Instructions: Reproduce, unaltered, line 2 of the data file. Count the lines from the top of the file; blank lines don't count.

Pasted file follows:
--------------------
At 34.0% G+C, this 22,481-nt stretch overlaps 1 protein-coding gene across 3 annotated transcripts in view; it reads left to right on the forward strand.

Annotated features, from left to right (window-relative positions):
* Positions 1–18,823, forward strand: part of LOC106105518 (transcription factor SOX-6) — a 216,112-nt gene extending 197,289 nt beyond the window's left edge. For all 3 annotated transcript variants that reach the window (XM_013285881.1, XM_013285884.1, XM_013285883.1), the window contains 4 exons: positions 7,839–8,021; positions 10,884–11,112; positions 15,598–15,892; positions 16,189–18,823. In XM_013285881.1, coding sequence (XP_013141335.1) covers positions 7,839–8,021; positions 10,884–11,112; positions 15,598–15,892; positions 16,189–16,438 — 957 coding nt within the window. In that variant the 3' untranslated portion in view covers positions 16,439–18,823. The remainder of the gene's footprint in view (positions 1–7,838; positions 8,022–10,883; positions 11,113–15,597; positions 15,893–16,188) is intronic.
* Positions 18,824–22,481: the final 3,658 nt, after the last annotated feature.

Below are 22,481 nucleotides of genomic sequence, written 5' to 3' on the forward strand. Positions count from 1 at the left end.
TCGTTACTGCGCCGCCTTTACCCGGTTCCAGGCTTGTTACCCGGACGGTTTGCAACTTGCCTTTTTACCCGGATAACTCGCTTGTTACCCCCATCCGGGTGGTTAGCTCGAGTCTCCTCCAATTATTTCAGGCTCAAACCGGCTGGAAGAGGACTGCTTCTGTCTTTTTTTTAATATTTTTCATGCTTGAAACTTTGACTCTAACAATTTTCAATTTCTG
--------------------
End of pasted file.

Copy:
Annotated features, from left to right (window-relative positions):